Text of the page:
Skip to main content

Microbial community dynamics and stability assessment during green waste composting

  • Authors (legacy)
    Gazi A.V., Kyriacou A., Kotsou M. and Lasaridi K.E.

Green waste (leaves, grass and shredded twigs) was composted for 5.5 months in a wooden
composting bioreactor, of 1 m3 capacity, using both passive convective aeration, facilitated by
the design of the bioreactor, and manual turning. Temperature was measured daily, while
samples were analysed for moisture content, volatile solids, pH value and electrical
conductivity, all of which showed a typical variation for the type of composted material and
For the assessment of compost stability, a simple automated respirometric technique was
applied (SOUR test), which utilised a dissolved oxygen probe to measure changes in the
oxygen concentration in an aqueous compost suspension, under conditions ensuring
optimum microbial activity and maximum reaction rates. Results were compared with other
stability tests, such as the dehydrogenase activity and the germination index (GI) of cress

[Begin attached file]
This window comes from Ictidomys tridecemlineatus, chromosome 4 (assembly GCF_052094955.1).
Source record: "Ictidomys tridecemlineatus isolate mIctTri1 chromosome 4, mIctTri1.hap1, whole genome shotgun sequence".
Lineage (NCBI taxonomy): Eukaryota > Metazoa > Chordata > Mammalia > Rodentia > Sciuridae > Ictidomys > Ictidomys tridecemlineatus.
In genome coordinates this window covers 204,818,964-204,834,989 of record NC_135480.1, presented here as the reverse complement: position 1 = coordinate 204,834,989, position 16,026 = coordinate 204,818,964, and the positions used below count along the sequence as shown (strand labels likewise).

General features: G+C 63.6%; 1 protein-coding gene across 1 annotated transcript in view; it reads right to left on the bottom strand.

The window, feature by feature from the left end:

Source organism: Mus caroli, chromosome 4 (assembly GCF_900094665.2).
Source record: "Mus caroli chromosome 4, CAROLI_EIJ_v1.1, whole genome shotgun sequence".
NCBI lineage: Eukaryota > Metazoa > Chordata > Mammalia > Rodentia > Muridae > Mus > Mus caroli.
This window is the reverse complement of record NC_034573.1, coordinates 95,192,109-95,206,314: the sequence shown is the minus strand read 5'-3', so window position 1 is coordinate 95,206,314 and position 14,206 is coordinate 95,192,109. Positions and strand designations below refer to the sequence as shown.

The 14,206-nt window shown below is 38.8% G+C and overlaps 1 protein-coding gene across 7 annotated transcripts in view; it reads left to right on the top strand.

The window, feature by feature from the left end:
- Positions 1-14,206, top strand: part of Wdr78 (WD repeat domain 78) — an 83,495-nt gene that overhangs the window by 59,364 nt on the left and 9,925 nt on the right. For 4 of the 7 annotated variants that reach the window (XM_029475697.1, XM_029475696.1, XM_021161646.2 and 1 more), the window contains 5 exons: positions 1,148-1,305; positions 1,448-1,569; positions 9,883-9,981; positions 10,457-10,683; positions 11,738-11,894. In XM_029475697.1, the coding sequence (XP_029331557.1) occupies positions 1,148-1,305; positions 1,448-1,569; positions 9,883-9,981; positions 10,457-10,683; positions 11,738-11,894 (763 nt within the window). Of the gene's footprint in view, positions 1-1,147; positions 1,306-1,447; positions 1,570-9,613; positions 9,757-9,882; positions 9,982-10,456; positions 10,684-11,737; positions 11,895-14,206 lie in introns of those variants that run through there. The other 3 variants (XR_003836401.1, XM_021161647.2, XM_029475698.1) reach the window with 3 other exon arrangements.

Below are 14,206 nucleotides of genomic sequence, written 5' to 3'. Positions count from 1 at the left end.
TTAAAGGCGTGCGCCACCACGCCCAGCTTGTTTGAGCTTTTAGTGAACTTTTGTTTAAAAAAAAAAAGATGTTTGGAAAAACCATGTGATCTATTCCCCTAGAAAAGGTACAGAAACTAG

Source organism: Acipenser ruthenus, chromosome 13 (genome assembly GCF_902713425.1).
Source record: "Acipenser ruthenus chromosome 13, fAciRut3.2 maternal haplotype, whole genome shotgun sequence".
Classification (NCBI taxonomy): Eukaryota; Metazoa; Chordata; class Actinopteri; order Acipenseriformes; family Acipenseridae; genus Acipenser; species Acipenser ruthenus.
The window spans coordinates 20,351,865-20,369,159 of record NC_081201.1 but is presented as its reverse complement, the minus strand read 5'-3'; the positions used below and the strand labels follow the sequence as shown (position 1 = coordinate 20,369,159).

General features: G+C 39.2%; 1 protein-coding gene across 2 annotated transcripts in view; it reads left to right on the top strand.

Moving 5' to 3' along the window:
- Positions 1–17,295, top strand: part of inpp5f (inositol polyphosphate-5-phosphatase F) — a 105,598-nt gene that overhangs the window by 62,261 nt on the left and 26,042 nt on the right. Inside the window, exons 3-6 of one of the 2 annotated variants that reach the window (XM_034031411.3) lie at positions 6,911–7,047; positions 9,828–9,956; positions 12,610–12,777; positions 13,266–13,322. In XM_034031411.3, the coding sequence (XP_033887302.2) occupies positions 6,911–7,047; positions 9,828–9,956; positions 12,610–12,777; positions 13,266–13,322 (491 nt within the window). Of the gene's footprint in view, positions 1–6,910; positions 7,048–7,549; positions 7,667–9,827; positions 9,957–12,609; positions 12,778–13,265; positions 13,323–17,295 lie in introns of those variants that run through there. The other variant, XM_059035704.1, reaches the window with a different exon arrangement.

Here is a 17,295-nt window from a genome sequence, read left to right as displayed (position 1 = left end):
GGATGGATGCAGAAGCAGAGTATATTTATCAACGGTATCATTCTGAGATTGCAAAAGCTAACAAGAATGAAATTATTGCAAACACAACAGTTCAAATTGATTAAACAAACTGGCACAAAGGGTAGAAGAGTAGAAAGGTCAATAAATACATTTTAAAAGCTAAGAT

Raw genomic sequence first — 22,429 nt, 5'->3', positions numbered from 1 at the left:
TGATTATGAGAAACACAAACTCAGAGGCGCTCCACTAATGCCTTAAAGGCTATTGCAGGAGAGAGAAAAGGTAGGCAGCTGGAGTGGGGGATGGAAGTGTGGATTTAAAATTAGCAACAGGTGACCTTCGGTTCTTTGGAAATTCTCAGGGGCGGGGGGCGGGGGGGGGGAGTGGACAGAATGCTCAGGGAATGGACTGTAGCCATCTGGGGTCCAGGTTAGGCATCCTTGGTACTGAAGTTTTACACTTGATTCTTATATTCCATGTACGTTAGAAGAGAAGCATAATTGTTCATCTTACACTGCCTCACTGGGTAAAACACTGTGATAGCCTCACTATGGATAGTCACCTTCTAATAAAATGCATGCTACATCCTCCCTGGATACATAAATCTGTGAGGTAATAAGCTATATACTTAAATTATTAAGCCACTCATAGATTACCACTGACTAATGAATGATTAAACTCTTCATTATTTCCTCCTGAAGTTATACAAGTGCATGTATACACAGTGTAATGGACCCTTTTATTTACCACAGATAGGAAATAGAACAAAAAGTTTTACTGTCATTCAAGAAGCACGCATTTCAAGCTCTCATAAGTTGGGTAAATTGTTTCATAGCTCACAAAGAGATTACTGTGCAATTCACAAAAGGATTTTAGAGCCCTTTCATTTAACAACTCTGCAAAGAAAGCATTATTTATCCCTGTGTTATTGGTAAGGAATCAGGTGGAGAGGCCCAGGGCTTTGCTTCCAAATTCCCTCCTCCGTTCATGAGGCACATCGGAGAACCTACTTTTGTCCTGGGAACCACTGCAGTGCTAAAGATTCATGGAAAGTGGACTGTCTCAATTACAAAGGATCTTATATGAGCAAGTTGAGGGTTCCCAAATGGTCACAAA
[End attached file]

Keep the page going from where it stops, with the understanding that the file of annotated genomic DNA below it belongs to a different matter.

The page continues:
seeds and correlated with the changes in population size of different microbial groups (total
aerobic and spore forming heterotrophs, ammonium- and nitrite- oxidising bacteria,
actinomycetes, filamentous fungi, yeasts and cellulolytic bacteria).
Both the SOUR test and the GI indicated increasing compost stability with processing time
and gave significant correlation with compost age and with each other. SOUR reached a
value of 4 mg O2 g-1VS hr-1 at the end of the active composting phase (after 3 weeks) and
declined gradually to below 1 mg O2 g-1VS hr-1, a value indicative of stable composts, after
about 3 months of processing. GI increased from 30% for the raw material, a value indicating
high phytotoxicity, to about 80% at the end of the active phase and fluctuated around this
value thereafter. Dehydrogenase activity fluctuated during the process, with the highest
values being measured during the active composting phase. However, high values were also
recorded towards the end of the maturation phase, following a long period of stabilisation at
low values. The parameter did not correlate with compost age or SOUR and GI and thus did
not seem suitable for monitoring green waste compost stability.
Although at lower levels compared to other substrates, such as manures and biowaste, the
population size of different microbial groups did not seem to be a limiting factor in green
waste composting. The numbers of most microbial groups increased after the end of the
active composting phase, indicating that microorganisms multiplied rapidly as temperatures
felled, although for some groups population counts declined again towards the end of the
maturation period, possibly indicating the exhaustion of specific substrates.

Copy to clipboard
Cite this article